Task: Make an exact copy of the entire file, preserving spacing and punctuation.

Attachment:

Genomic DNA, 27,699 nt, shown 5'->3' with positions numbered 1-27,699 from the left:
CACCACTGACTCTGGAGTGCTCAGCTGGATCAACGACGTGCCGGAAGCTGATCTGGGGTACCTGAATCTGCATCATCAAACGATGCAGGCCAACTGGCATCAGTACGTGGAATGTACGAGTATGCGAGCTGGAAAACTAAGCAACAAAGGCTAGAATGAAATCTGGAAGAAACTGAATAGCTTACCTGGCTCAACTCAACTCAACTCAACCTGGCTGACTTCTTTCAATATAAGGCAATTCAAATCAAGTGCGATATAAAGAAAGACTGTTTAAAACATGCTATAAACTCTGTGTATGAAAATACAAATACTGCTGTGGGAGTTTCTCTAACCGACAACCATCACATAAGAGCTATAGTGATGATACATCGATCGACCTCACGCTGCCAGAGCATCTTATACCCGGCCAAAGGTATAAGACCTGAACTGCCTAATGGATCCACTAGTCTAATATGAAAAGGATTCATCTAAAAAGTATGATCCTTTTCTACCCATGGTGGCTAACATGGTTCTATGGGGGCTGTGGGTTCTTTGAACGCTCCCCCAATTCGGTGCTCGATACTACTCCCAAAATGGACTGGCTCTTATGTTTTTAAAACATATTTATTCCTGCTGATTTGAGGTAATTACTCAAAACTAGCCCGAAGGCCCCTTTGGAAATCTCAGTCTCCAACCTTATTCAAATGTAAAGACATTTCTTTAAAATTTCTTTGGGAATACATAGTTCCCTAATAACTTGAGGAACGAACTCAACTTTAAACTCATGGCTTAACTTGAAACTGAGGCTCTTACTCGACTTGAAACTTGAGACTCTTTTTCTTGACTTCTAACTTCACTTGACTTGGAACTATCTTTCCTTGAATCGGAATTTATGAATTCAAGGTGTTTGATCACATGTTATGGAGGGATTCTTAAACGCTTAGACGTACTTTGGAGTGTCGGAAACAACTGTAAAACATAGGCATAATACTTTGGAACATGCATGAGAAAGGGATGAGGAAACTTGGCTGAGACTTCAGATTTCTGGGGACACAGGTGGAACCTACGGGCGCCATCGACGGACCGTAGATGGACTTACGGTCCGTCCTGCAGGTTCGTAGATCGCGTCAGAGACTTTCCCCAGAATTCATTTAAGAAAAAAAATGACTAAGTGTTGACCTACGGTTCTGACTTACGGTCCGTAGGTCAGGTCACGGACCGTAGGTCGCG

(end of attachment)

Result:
Genomic DNA, 27,699 nt, shown 5'->3' with positions numbered 1-27,699 from the left:
CACCACTGACTCTGGAGTGCTCAGCTGGATCAACGACGTGCCGGAAGCTGATCTGGGGTACCTGAATCTGCATCATCAAACGATGCAGGCCAACTGGCATCAGTACGTGGAATGTACGAGTATGCGAGCTGGAAAACTAAGCAACAAAGGCTAGAATGAAATCTGGAAGAAACTGAATAGCTTACCTGGCTCAACTCAACTCAACTCAACCTGGCTGACTTCTTTCAATATAAGGCAATTCAAATCAAGTGCGATATAAAGAAAGACTGTTTAAAACATGCTATAAACTCTGTGTATGAAAATACAAATACTGCTGTGGGAGTTTCTCTAACCGACAACCATCACATAAGAGCTATAGTGATGATACATCGATCGACCTCACGCTGCCAGAGCATCTTATACCCGGCCAAAGGTATAAGACCTGAACTGCCTAATGGATCCACTAGTCTAATATGAAAAGGATTCATCTAAAAAGTATGATCCTTTTCTACCCATGGTGGCTAACATGGTTCTATGGGGGCTGTGGGTTCTTTGAACGCTCCCCCAATTCGGTGCTCGATACTACTCCCAAAATGGACTGGCTCTTATGTTTTTAAAACATATTTATTCCTGCTGATTTGAGGTAATTACTCAAAACTAGCCCGAAGGCCCCTTTGGAAATCTCAGTCTCCAACCTTATTCAAATGTAAAGACATTTCTTTAAAATTTCTTTGGGAATACATAGTTCCCTAATAACTTGAGGAACGAACTCAACTTTAAACTCATGGCTTAACTTGAAACTGAGGCTCTTACTCGACTTGAAACTTGAGACTCTTTTTCTTGACTTCTAACTTCACTTGACTTGGAACTATCTTTCCTTGAATCGGAATTTATGAATTCAAGGTGTTTGATCACATGTTATGGAGGGATTCTTAAACGCTTAGACGTACTTTGGAGTGTCGGAAACAACTGTAAAACATAGGCATAATACTTTGGAACATGCATGAGAAAGGGATGAGGAAACTTGGCTGAGACTTCAGATTTCTGGGGACACAGGTGGAACCTACGGGCGCCATCGACGGACCGTAGATGGACTTACGGTCCGTCCTGCAGGTTCGTAGATCGCGTCAGAGACTTTCCCCAGAATTCATTTAAGAAAAAAAATGACTAAGTGTTGACCTACGGTTCTGACTTACGGTCCGTAGGTCAGGTCACGGACCGTAGGTCGCG